Friday, June 6, 2014

Are you struggling with God?

THE VICTORY OF FAITH

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Jacob and Esau were twins. Esau was the firstborn, but Jacob wouldn't let him be born in peace.  The second twin's hand was grasping the ankle of the first.  Because of that, he was named Jacob, which literally means "heel-grabber" but which had the connotation of one who trips others, and later, one who tricked others, and trickery was Jacob's strength. In his youth, the third Patriarch cajoled his brother out of his rights as the older son.  Later, in order to claim that right, he deceived his father into thinking he was Esau.  While Esau was frank, open, a simple hunter, Jacob was a used wagon salesman.  This sort of thing caught up with Jacob.  He was filled with guilt.

After that trick with his father, Jacob had to leave in a hurry.  Twenty years passed.  Jacob had been living in Haran with his uncle.  While he was there he acquired two wives, two slave girls, thirteen children, not to mention flocks, herds, donkeys, wagons, and various trappings of wealth, but as he approached his childhood home, none of that mattered.  Esau was coming to meet him with 400 men.  Jacob was worried. He sent his family and possessions south of the Jabbok Creek, while he remained alone.  He brooded about what the morning might bring.

Jacob had faith.  Faith in what?  In the promise Isaac had given him, and in the promise he heard in his vision at Bethel.  Jacob's life had now come down to a moment of crisis, and just at that time God intervened.  Yes, God became personally involved.  There was no thunder, no booming voice, no fireworks.  God leaped out of the bushes in human form and attacked Jacob physically.  In some ways this was like the night twenty years ago when Jacob had his dream, but this was no dream.  God did not use His divine power.  He fought man to man.  Moreover, God probably enjoyed it thoroughly.  This was not war, not an attempt to kill, not an attack born from bitterness.  God fought by the same rules as Jacob.  They both fought as hard as they could.  Now you may think it remarkable, but God was not able to defeat Jacob. Nor was Jacob able to win.  The strange combat was still a draw when the new day dawned, but it is for us a shadow, a picture of a more serious conflict, the struggle between the Son of God and the forces of evil.  Jacob's most remarkable Descendant also had to struggle against God and man.  Easter morning proclaimed Jesus the winner in His match, but what happened here with Jacob?

According to Moses, Jacob held onto God and refused to let Him go.  Remember, God was playing by human rules, and without breaking those rules, God could not get away.  The same hand that once grabbed his brother's heel, now closed firmly on God's arm.  Finally God made a move that dislocated Jacob's thigh.  Jacob knew he couldn't win, but he still would not let go, not until God blessed him.  So God did.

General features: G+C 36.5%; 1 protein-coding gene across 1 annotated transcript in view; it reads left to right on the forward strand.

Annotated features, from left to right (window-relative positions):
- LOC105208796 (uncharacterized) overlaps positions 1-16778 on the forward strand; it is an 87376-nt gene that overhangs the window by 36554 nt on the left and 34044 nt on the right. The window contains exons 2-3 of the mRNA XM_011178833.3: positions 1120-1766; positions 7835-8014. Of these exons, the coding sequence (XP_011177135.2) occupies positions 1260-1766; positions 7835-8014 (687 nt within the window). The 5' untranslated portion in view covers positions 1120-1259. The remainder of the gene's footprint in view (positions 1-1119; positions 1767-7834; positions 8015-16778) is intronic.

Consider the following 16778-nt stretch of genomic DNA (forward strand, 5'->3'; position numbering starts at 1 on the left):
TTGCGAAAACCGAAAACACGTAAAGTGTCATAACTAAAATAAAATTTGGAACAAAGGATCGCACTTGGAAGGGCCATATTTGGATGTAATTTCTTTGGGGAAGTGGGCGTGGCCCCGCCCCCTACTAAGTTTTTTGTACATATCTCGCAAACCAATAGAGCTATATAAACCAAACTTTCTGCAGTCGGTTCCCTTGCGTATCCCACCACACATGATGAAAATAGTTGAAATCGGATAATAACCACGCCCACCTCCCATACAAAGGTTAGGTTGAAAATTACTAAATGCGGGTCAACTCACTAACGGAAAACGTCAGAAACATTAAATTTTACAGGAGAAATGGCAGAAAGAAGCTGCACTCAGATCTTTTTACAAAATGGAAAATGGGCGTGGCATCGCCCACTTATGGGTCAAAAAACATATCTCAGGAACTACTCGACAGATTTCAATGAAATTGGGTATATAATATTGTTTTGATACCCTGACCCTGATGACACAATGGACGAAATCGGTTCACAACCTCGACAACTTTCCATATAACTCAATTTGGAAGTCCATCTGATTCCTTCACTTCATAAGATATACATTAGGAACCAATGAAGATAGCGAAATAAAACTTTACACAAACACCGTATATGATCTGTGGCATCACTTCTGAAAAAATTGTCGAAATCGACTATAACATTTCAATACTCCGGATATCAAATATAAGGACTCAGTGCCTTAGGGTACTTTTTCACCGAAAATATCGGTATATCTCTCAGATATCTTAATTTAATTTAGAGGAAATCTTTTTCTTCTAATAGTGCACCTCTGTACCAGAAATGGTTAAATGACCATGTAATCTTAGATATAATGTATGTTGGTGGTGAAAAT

Each of us has his own Peniel at some time.  Our lives come down to a moment of absolute judgment, complete crisis, where everything is on the line.  Our hopes and aims stand over the horizon, but our guilt lies heavily upon us.  That is when our faith is put to the critical test.  The world backs us into our Peniel, into the depth of temptation.  We have to summon every resource to one single struggle.  Even if you live your whole life without such a judgment, eventually you come to the crisis of dying.  In that moment you stand like Jacob, with all of your worldly security on the other side of the creek, and in that moment, you have to meet God.

The time had come for Jacob to be unmasked.  We likewise must cast away all deception.  We must hold onto God until He blesses us.  In today's epistle St. John says this is the victory that overcomes the world, our faith.  Even though we have been God's enemies, we trust His forgiveness because He promises it.  God might appear menacing as He approaches us, but we need not fear.  He has come to change us.  We don't like being Jacob, identified by deceit, greed, and sloth, but that's who we are.  That's where we have to begin.  God asks, "What is your name?" So we must tell God what we have done.  Confess all that we would have Him forgive.  Then it is God's turn to speak.  He says, "You will be called Israel," which means "Prince of God."  That pattern is familiar throughout the Bible.  Having heard the first Gospel, Adam named his wife Lifegiver.  Jesus called Simon The Rock.  Even today we give children new names when they are baptized in the name of the Triune God.   The new name put aside Jacob's doubts.  He had heard the promise from Isaac.  He heard it again at Bethel.  Now God was giving him the name which more than any other signifies divine election.  The most valid Judge of all had proclaimed Jacob to be Israel, the official bearer of the promise.  How much more should we, who have learned the record of the New Testament as well, who have seen the cross and resurrection of Jesus, be confident of God's grace.  We can even tell when He won the victory over sin and death.  We know that we have benefited from the washing of regeneration, and have come to the table set with the Sacrament of His sacrifice.  There can be no doubt that we will overcome the world.

Just as dawn stands at the end of night proclaiming the coming day, so the Holy Spirit gives hope to a troubled heart as the dawn of the life to come.  By faith we now look forward to the coming resurrection morning, when all hostility to God will be put down, and every crisis will be past.  AMEN.

~Rev.Lloyd E. Gross

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